I like to quote something on Remembrance Day, but not the triteness of MacRae, which seems almost jaunty.
In Flanders fields the poppies blow
Between the crosses, row on row
And sadly Owen and Sassoon are overdone on this day, although I have used them in the past on other blogs. Today I was looking for a poem that summed up my thoughts at the moment; that the dead are dead, that they didn’t die for us, a near or remote posterity; they died for themselves, for their families, or for nothing, dying like most people in a similar situation, thinking it couldn’t happen to them.
And I remember those who survived; people like my grandfather who really got off very lightly, and yet who only ever talked about his experiences briefly and then towards the end of his life. Others were not so lucky, and never escaped from the nightmare, whether through physical or mental mutilation.
Here’s a poem by Charles Hamilton Sorely (1895-1915)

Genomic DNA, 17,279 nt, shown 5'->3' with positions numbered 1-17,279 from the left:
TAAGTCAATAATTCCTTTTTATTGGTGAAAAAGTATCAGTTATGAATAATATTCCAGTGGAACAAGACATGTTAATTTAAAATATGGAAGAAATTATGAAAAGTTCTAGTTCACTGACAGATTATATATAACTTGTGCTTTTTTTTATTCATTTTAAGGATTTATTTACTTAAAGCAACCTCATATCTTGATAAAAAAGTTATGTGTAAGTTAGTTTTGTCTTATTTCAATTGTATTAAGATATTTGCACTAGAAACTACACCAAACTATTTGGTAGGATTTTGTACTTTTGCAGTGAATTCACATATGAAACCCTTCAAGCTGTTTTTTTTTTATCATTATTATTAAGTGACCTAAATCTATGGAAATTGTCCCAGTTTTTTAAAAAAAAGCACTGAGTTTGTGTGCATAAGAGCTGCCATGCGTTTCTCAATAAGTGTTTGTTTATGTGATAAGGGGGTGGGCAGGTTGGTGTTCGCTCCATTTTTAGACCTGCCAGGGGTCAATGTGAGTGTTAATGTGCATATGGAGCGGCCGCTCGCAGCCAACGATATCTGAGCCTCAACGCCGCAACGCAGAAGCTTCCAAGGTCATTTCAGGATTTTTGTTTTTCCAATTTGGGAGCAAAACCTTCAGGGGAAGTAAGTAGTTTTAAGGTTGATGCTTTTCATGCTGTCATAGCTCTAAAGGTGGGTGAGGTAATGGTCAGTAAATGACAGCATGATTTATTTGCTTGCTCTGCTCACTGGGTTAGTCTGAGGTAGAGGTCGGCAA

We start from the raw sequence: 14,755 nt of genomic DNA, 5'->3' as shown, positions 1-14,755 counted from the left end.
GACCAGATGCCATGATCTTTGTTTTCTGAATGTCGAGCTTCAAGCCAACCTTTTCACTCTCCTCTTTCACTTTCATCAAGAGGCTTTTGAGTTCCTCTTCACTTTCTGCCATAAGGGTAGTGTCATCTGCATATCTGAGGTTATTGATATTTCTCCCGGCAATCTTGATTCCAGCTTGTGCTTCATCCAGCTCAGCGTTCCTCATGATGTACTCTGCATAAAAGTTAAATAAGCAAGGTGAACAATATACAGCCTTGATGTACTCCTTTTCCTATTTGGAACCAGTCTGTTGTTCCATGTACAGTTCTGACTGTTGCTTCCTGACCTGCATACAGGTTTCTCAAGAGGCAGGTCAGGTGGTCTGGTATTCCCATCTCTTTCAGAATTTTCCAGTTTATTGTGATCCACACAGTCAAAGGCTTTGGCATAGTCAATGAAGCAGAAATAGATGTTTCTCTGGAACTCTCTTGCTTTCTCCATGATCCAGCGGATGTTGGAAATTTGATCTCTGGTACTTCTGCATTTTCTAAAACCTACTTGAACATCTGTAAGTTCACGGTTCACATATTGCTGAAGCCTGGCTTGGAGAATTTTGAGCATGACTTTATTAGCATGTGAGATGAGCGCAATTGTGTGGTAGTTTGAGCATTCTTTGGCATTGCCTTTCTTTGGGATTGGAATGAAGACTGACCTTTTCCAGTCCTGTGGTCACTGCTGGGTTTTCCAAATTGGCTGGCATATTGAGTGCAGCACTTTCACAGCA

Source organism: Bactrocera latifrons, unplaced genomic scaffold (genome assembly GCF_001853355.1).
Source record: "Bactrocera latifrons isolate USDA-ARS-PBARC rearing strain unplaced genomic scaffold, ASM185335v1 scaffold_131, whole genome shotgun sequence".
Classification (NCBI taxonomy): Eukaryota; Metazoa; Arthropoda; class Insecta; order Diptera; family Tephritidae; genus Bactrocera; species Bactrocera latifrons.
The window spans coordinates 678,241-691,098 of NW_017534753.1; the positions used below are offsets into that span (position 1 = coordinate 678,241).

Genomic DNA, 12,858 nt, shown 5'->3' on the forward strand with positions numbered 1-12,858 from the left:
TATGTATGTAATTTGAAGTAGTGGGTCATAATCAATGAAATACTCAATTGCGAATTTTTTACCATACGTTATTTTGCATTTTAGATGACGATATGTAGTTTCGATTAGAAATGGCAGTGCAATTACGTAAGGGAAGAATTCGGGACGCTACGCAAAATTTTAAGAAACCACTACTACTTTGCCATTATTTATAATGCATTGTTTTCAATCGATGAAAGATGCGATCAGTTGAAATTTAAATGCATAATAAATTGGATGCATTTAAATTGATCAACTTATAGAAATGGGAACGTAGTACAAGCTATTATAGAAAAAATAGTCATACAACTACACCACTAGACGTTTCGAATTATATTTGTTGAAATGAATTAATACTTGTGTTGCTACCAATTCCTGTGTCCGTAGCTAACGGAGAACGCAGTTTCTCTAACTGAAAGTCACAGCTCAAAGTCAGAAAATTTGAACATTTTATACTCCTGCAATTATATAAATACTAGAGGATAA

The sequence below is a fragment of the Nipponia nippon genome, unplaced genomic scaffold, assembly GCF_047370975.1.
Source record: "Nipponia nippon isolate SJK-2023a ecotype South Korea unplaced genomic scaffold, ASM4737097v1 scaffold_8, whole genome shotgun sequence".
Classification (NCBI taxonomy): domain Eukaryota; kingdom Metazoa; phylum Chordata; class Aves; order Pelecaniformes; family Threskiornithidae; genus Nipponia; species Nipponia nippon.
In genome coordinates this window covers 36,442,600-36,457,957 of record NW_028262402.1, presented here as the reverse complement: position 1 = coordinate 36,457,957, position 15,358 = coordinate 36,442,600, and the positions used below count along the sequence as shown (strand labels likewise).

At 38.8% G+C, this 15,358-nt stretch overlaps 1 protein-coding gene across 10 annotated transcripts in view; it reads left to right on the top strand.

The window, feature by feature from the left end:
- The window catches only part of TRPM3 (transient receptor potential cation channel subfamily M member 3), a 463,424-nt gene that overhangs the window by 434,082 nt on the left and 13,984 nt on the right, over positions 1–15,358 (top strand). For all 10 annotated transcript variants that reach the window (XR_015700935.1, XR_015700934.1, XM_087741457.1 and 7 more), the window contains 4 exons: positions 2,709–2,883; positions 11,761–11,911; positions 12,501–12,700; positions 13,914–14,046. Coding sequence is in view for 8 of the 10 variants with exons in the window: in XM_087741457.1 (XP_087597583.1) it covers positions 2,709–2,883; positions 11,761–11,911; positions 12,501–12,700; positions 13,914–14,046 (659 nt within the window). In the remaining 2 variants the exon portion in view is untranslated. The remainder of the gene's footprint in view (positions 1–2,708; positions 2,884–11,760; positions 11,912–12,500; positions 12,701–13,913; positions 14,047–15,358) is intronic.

When you see the millions of the mouthless dead
Across your dreams in pale battalions go,
Say not soft things as other men have said,
That you’ll remember. For you need not so.
Give them not praise. For, deaf, how should they know
It is not curses heaped on each gashed head?
Nor tears. It is easy to be dead.
Say only this, ‘They are dead.’ Then add thereto,
‘Yet many a better one has died before.’
Then, scanning all the o’ercrowded mass, should you
Perceive one face that you loved heretofore,
It is a spook. None wears the face you knew.
Great death has made all his for evermore.
Not a poem about remembrance per se, but I think it touches on what I have said above; don’t praise the heroic sacrifice of the dead – what do they care? But it also acknowledges that the survivors will remember, even in dreams.